With trade being more globalised today, it's important that you are aware that your company is at risk of having its trademark infringed by foreign companies. It's a more subtle risk to detect, as the recent lawsuit between Playgo and Playgro shows.
Trade mark clashes
Be on the lookout for foreign companies infringing on your trade mark.
The lawsuit was between Australia's Playgro and Hong Kong's Playgro. Playgro Pty Ltd (Playgro Australia) had registered its trademark in Australia as a word mark and logo for children's games and play things. Playgo Art & Craft Manufactory Limited and Playgo Toys Enterprises Limited (Playgo Hong Kong) are Hong Kong companies that manufacture, design and sell toys.
It is when Playgo began to sell in Australia that things became problematic.The Federal Court ruled that the names of Playgro and Playgo were too similar. So, it was words alone that made it a trade mark infringement. However, IP Australia states that a trade mark is not just a logo, but also words, letters, numbers, phrases, sound, shape, picture, smell, packaging, movement and any combination of these factors.
This case shows the pertinent need for companies to be on the lookout for foreign companies importing into Australia that could infringe on any of these aspects of their trade mark.
How to keep a lookout for overseas importers infringing on your rights?
IP Australia likewise emphasised how it's more important for companies to make sure that their trade mark rights are not being infringed with the increasing rate of global commerce.
Even if the foreign business is protected in its country, that doesn't mean it is in Australia. Of course, Hong Kong's Playgo had registered its trademark in the country of its operational headquarters, just as Playgro had in Australia.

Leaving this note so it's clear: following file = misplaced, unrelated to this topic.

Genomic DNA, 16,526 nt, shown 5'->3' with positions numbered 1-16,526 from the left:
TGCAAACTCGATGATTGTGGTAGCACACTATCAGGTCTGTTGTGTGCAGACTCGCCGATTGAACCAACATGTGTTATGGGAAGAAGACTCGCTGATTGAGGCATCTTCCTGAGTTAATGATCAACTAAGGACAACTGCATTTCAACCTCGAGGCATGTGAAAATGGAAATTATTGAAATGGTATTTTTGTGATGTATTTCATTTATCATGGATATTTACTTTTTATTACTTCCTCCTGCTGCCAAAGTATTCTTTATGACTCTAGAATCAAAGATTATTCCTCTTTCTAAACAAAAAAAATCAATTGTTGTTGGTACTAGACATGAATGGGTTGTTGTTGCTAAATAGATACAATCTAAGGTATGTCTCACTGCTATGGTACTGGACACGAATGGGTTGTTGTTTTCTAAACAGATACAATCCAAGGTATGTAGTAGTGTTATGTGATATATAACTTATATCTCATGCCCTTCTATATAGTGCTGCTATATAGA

According to The Australian, trade mark expert Ben Hamilton said this case will be significant for identifying future trade mark infringement. This is because the company selling the goods was not the one taken to court. Instead, the target of litigation was the manufacturer, which did not even have an operation in Australia. But the manufacturer was the subject of litigation because it knew that the products would eventually be sold in Australia.
There are a number of options for enforcing trade mark rights if you believe they're being infringed upon, including notices of objection and civil court action. Before going to court, consult with an Australian trade mark lawyer to see if your trademark has been infringed. To play it even more safe, it would be worthwhile to consult with a lawyer as a preventative measure.
To identify a foreign manufacturer as an infringer, even more in-depth detection methods are required. IP Australia recommends frequently inspecting competitors for any possible infringement. Alder IP has trade mark lawyers with excellent advice on both responding to infringements and preventing future legal problems. Be prepared for trade mark infringement cases and protect your brand in an increasingly globalised business world.